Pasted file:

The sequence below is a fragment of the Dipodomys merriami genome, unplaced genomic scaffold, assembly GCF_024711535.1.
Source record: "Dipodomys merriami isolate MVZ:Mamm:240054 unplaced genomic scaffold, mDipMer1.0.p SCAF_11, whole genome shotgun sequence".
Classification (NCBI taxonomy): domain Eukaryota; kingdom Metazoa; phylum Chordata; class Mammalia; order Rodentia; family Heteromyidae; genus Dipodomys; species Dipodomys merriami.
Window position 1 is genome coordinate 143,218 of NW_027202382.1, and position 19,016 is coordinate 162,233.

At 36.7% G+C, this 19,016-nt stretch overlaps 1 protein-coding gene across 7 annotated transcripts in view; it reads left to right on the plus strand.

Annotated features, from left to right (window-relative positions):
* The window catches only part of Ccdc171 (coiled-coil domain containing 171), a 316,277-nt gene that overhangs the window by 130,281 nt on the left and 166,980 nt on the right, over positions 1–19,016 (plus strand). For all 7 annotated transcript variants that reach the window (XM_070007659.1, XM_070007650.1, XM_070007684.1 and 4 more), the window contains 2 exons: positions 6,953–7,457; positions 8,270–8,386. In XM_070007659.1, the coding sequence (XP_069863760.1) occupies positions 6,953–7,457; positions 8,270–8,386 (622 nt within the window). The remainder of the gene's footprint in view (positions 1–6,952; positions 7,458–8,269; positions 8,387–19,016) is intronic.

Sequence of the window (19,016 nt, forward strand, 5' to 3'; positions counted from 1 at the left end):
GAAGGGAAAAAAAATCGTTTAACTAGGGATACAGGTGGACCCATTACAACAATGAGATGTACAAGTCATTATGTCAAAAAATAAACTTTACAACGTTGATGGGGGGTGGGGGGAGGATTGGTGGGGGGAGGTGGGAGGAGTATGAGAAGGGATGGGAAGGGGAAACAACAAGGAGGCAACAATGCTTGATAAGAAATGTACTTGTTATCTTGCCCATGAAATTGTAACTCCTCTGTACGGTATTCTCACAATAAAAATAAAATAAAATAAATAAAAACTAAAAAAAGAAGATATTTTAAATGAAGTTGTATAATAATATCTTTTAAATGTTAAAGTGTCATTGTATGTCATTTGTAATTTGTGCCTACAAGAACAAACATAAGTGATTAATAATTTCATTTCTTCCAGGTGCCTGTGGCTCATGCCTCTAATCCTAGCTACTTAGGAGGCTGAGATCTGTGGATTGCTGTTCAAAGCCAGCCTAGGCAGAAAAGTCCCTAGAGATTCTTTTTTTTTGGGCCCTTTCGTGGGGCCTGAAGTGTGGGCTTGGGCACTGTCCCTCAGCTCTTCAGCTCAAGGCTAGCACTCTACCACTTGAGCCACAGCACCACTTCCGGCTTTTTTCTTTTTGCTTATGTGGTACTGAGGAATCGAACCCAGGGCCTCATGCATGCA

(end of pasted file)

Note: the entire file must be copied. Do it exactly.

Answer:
The sequence below is a fragment of the Dipodomys merriami genome, unplaced genomic scaffold, assembly GCF_024711535.1.
Source record: "Dipodomys merriami isolate MVZ:Mamm:240054 unplaced genomic scaffold, mDipMer1.0.p SCAF_11, whole genome shotgun sequence".
Classification (NCBI taxonomy): domain Eukaryota; kingdom Metazoa; phylum Chordata; class Mammalia; order Rodentia; family Heteromyidae; genus Dipodomys; species Dipodomys merriami.
Window position 1 is genome coordinate 143,218 of NW_027202382.1, and position 19,016 is coordinate 162,233.

At 36.7% G+C, this 19,016-nt stretch overlaps 1 protein-coding gene across 7 annotated transcripts in view; it reads left to right on the plus strand.

Annotated features, from left to right (window-relative positions):
* The window catches only part of Ccdc171 (coiled-coil domain containing 171), a 316,277-nt gene that overhangs the window by 130,281 nt on the left and 166,980 nt on the right, over positions 1–19,016 (plus strand). For all 7 annotated transcript variants that reach the window (XM_070007659.1, XM_070007650.1, XM_070007684.1 and 4 more), the window contains 2 exons: positions 6,953–7,457; positions 8,270–8,386. In XM_070007659.1, the coding sequence (XP_069863760.1) occupies positions 6,953–7,457; positions 8,270–8,386 (622 nt within the window). The remainder of the gene's footprint in view (positions 1–6,952; positions 7,458–8,269; positions 8,387–19,016) is intronic.

Sequence of the window (19,016 nt, forward strand, 5' to 3'; positions counted from 1 at the left end):
GAAGGGAAAAAAAATCGTTTAACTAGGGATACAGGTGGACCCATTACAACAATGAGATGTACAAGTCATTATGTCAAAAAATAAACTTTACAACGTTGATGGGGGGTGGGGGGAGGATTGGTGGGGGGAGGTGGGAGGAGTATGAGAAGGGATGGGAAGGGGAAACAACAAGGAGGCAACAATGCTTGATAAGAAATGTACTTGTTATCTTGCCCATGAAATTGTAACTCCTCTGTACGGTATTCTCACAATAAAAATAAAATAAAATAAATAAAAACTAAAAAAAGAAGATATTTTAAATGAAGTTGTATAATAATATCTTTTAAATGTTAAAGTGTCATTGTATGTCATTTGTAATTTGTGCCTACAAGAACAAACATAAGTGATTAATAATTTCATTTCTTCCAGGTGCCTGTGGCTCATGCCTCTAATCCTAGCTACTTAGGAGGCTGAGATCTGTGGATTGCTGTTCAAAGCCAGCCTAGGCAGAAAAGTCCCTAGAGATTCTTTTTTTTTGGGCCCTTTCGTGGGGCCTGAAGTGTGGGCTTGGGCACTGTCCCTCAGCTCTTCAGCTCAAGGCTAGCACTCTACCACTTGAGCCACAGCACCACTTCCGGCTTTTTTCTTTTTGCTTATGTGGTACTGAGGAATCGAACCCAGGGCCTCATGCATGCA